Steve Jobs Review

So I watched Steve Jobs…

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I was really excited to see this film. I’m not necessarily a Steve Jobs fan – I didn’t know much about the man or what exactly he did with regards to Apple but I was curious to learn (even through a fictitious medium).  The reason why I was excited for this film was that the trailer had excited me and you’ll never have to ask me twice to see a movie with Michael Fassbender or Kate Winslet in it.

Okay, basic plot: between the period of 1984 to 1998, Steve Jobs (Michael Fassbender) launched three products that he hoped would revolutionise the technological world – the Apple Macintosh, The NeXT Computer and the iMac. At Jobs’ side is Joanna Hoffman (Kate Winslet) – his head of marketing and confidant, who reigns in Jobs’ abrasive personality and mercurial methods.  All three product launches were plagued by various challenges, from technical issues to drama surrounding Jobs’ personal life and his relationship with his daughter. With his future and the fate of his company hanging in the balance, Jobs must rise to the occasion and hope that his products deliver.

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Steve Jobs is a great example of how a biographical film should be put together. This film is set over fourteen years but, in reality, it only shows about two hours of Steve Jobs’ life in that entire time. It’s an extremely focused story that doesn’t try to tell you every single fact surrounding Steve Jobs. It picks its moments, showcases them; but also leaves a lot out. This is what more biographical films need to realise – we don’t need to see every single event in a person’s life to gain insight into their history. Aaron Sorkin – who wrote The Social Network – wrote this film’s script and you can definitely see the similarities in both films. Both films feature a similar kind of lead character but it’s in the use of flashbacks and scene transitions that Sorkin’s style really becomes apparent. This film isn’t quite as well-edited as The Social Network so the scenes don’t melt into each other quite the same way but the storytelling style is almost identical (which isn’t a bad thing).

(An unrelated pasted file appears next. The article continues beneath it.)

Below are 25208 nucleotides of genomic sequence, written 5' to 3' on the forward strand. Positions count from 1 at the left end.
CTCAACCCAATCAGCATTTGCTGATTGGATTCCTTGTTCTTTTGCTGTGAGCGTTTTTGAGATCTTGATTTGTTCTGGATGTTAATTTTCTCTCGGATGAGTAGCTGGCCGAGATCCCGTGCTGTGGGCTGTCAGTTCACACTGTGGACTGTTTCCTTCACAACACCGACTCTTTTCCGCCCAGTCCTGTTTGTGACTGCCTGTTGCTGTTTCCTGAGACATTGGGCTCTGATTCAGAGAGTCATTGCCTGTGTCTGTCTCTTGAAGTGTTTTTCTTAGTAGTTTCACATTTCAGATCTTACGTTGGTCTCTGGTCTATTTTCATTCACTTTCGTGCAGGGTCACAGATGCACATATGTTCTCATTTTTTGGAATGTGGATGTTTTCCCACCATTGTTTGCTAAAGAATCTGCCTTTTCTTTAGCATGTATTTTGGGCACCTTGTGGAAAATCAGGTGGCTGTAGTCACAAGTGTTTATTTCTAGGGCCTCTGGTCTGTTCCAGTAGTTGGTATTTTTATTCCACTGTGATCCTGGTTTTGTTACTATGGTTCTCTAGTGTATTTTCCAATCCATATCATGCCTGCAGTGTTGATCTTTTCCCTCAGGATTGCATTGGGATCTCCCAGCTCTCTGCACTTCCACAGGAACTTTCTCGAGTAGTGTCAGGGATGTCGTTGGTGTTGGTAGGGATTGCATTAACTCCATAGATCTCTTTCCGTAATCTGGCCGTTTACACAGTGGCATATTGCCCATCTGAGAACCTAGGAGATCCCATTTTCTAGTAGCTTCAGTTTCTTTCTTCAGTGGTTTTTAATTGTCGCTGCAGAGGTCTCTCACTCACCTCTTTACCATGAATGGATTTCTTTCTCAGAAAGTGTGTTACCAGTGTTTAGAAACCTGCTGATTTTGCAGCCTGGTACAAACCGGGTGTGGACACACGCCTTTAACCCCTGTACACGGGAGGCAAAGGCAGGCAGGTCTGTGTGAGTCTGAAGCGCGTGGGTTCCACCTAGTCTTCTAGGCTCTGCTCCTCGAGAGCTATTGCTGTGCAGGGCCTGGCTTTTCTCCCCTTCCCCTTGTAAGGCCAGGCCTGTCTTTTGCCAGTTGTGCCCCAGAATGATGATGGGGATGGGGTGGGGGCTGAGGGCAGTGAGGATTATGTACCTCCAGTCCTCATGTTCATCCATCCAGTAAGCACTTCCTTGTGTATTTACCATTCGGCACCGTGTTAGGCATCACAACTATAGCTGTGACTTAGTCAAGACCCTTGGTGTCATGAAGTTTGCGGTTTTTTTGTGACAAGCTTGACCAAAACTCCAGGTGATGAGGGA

Michael Fassbender is simply superb in this film. He shows such a high level of commitment and dominance in this role that within a second of seeing him on screen, you no longer see Fassbender – you only see Jobs. Fassbender brings the charm and appeal of Steve Jobs to life wonderfully; but also the abusive and brash nature that the man had. He’s a larger than life figure, a god amongst men really, and Fassbender embodies this spirit beautifully. He simultaneously makes you loathe the character but love his genius. It’s a performance pars excellence! I find myself wondering if Christian Bale had stuck with this film, would he have been able to do what Fassbender did? I can certainly see him bringing the brazen nature of Jobs to life but could he have added the layer of fragile humanity that Fassbender brought? I know it’s not fair to compare an actor’s performance that never happened to one that did; but I can’t see anybody doing what Fassbender did.

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Kate Winslet is also a delight to behold. I’ve had a crush on Winslet ever since the days of Titanic. I think her face is absolutely perfect and she’s one of the best actresses working today. Her performance in this film is flawless. It’s an understated role but a really powerful performance. She, like Fassbender, loses herself in this character and it’s beautiful to see that level of commitment. That level of performance where actors aren’t just convincing or believable but where they actually deceive you into thinking that they are the characters they portray. The rest of the cast also perform very well, Jeff Daniels and Seth Rogen, in particular, really impressed me. I wasn’t expecting Rogen to hold his own in a film with such incredible actors but he brought his A-game and comes close to stealing every scene he’s in. Actually, I think he did steal a few scenes.

The only real problem I had with this film is that it seems to lose direction near the middle of its third act. I wasn’t quite sure where the film was going or what it wanted to tell me really. It also felt like the trailer gave away too many of the film’s best moments. If you’ve seen the trailer, you’ve seen a significant portion of this film. There was never a sense of suspense or wonder because you could easily predict what was going to happen next and everything lacked a sense of novelty. That being said, this film is still an entertaining piece. This film is well-paced and because it’s told in three, high-intensity acts it never drags or feels boring.

Overall, I really enjoyed Steve Jobs. I thought the way the story was presented with its three acts was innovative and allowed for a more focused narrative. Michael Fassbender, Kate Winslet and Seth Rogen (and really the entire cast) put in impressive performances that captivate and entertain. It’s a movie worth watching whether you know a lot or want to learn more about Steve Jobs. 7/10

 

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